Spring Care for Plumeria
Preparing for your spring growing season
I highly suggest getting a Soil Test to determine what nutrients your soil has or doesn't have. The more you know about your soil and environment the better decisions you can make about caring for your plumeria. The soil test will indicate what nutrients are present but locked up or that you need micronutrients.
Removing damaged branches and roots.
When: Prior to putting them out for spring.
What: Start by checking your plumeria for signs of insects, branch or root rot, soft branches, bent branches or broken branches.
How: Cut all damaged branches until you see all white when possible. Trim roots until you see white or green.
Why: Remove dead, damaged and diseased branches and roots to help prevent insect & decay organisms from entering the plumeria. Eliminate crossing branches to prevent damage caused by their rubbing against each other.
Checking and Spraying tips for insects
When: Prior to putting them out for spring from storage or as leaves and blooms start to grow
Greenhouses & pots, you should have been controlling pest all winter. But it is still a good idea to treat before taking out. I suggest you spray two weeks prior to taking them out and again right after taking out for Spring.
In the ground, I suggest you start spraying as soon as you see the leaves emerging. (Do not spray in direct sunlight or on dehydrated plants)
What: Suggest - Summit Year-Round Spray Oil
How: Spray or mist to cover the entire plant.
Why: By treating with Year-Round Spray Oil or similar you kill the insects and eggs. Giving your plants a good healthy start. Horticultural oil controls insects without synthetic chemicals. Mites including Rust Mite / Spider Mite (also eggs), Scales including Black Scale, California Red Scale, Whitefly and Blackfly (also eggs), Sooty Mold.
Plumeria waking up from Dormancy
When: As soon as you see signs of your plumeria waking up and if the weather allows.
What: Soak your plumeria roots with a mixture of water, root activator, and a bio stimulate to help give them a kick-start.
What we suggest: A mixture of Vitazyme and Carl Pool’s Root Activator.
How: Soak your bare rooted plants for about 1 hour. Soak your potted plants from bottom up or drench. Drench you're in ground plants with 1 to 2 gals.
Why: A bio stimulate helps the overall health of the plants and the root activator give the roots a kick-start with what they need to wake up and start growing as soon as possible.
Watering - Water heavy for the first two days and water heavy every other day for the first week. After that water as needed.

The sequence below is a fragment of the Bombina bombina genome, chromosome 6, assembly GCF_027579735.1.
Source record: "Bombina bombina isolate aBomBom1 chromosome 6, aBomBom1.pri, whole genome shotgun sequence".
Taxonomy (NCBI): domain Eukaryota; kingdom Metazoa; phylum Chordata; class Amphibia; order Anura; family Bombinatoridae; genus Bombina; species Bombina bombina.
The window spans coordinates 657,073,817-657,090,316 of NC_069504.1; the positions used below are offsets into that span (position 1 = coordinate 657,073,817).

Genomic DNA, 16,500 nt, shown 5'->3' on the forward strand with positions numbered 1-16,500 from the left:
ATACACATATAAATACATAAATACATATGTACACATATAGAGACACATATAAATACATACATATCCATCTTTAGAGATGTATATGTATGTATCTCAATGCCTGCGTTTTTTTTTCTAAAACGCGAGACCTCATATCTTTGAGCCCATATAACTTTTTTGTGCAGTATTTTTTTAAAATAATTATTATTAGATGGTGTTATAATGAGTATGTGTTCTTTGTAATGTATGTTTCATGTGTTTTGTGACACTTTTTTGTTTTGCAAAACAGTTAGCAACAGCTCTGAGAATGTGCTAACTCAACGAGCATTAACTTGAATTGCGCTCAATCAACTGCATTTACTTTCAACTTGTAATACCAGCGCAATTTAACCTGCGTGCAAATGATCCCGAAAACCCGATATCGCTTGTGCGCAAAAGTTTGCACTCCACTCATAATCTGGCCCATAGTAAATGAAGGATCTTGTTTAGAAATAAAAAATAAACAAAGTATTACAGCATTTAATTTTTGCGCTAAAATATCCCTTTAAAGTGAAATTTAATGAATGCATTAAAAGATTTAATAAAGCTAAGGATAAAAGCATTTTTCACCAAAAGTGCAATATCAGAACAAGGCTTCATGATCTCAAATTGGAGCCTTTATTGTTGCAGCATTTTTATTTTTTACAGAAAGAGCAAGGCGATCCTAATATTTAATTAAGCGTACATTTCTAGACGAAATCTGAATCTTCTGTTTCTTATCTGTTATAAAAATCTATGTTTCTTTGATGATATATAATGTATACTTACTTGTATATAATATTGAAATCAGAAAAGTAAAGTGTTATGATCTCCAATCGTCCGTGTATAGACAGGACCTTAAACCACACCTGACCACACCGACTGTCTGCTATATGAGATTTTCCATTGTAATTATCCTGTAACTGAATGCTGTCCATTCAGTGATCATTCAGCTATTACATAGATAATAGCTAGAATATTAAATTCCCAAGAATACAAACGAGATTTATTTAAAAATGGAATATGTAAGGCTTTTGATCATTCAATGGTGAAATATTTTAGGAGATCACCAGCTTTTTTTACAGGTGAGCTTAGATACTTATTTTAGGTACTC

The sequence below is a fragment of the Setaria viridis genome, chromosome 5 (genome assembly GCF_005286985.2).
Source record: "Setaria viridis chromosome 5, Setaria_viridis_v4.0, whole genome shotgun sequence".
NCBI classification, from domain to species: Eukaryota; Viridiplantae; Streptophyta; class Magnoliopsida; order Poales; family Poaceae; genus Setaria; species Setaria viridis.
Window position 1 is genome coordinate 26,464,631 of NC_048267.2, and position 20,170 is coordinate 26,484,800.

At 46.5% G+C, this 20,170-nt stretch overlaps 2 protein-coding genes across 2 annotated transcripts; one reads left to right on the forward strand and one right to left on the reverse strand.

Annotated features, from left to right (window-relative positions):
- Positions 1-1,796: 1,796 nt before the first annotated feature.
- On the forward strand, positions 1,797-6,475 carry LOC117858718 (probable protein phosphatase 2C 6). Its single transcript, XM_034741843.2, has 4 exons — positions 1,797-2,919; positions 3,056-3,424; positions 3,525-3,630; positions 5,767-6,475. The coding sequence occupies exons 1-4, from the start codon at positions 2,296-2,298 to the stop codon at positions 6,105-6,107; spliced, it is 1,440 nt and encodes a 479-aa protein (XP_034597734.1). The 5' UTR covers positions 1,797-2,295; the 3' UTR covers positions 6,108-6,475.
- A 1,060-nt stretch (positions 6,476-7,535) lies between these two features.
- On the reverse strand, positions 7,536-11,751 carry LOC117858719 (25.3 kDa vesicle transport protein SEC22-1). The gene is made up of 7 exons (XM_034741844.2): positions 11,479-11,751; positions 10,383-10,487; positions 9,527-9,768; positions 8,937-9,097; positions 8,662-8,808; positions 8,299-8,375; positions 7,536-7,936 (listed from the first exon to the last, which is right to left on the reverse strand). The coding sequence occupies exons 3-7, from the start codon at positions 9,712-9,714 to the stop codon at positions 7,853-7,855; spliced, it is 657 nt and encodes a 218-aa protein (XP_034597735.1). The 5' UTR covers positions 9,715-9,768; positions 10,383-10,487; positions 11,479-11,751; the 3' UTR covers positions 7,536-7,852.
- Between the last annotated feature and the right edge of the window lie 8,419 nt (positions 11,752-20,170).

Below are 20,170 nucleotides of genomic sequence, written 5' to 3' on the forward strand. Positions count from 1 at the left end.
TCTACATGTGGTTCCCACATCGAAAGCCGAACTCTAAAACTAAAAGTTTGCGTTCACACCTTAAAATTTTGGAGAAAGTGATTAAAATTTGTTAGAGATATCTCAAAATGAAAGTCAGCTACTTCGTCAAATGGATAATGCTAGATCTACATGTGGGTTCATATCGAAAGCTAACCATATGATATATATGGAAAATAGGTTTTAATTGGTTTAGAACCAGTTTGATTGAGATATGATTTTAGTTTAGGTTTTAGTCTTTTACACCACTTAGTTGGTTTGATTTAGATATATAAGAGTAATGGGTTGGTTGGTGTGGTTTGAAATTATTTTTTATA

Re-potting or adding soil
When: In the Spring or when they outgrow their pots or when they need additional soil to top off the pot.
What: A good well-balanced and well-draining soil. I prefer to use soil without any fertilizers and a good decomposed natural mulch without additives.
What we suggest: Promix BX Mycorrhizae or similar soil mix (especially to start out the season or a mixture of 1/3 Canadian Sphagnum Peat Moss, 1/3 coir and 1/3 Perlite - horticultural grade.) or a similar soil mix
How: The goal is to provide new soil to add back washed away nutrients to the roots. Gently shake off as much of the old soil as possible and fill in with fresh soil. Water in well and add more soil as needed. I also like to add decomposed natural mulch, 1”-2” in the bottom and 1”-2” on top of pots depending on the pot size. This adds some organic matter as it decomposes and helps keep the weeds out and moisture in.
Why: Fresh soil provides aeration, retains moisture and adds back nutrients that were washed out. Over the course of time, the organic materials that the soilless mix is made from the breakdown and decompose to the point where you will lose the drainage and aeration properties that are inherent in soilless container media. When that happens, discard the old soil to the compost pile or to the garden and refill the container with fresh soil mix.
Mulching - in-ground plants – use decomposed mulch to add nutrients and organic matter as the mulch decomposes. The mulch on the top also helps keep weeds down and helps retain moisture. In the ground, I cover the ground around the trunk with natural mulch partially decomposed up to 12” deep each year.
Watering – Always water well for the next two or three days.
First fertilizing – Granular
When: At the beginning of the growing season
What: Use a balanced granular slow release fertilizer with micronutrients.
What we suggest: Excalibur VI (6 months) and IX (9 months) with an NPK of 11-11-13 and micronutrients designed specifically for Plumeria or a similar fertilizer
How: Mix in with the soil, usually in the top 1”- 2” and water well.
Why: Granular fertilizer is designed to feed your plumeria from the roots, healthy roots ultimately produce healthy plants. We have found that a balanced NPK fertilizer with micronutrients produce very healthy growth, promotes blooming, bloom size and seed production. It is very important to not add any fertilizer high in nitrogen, phosphorus, potassium or anything else unless you know your plumeria needs it.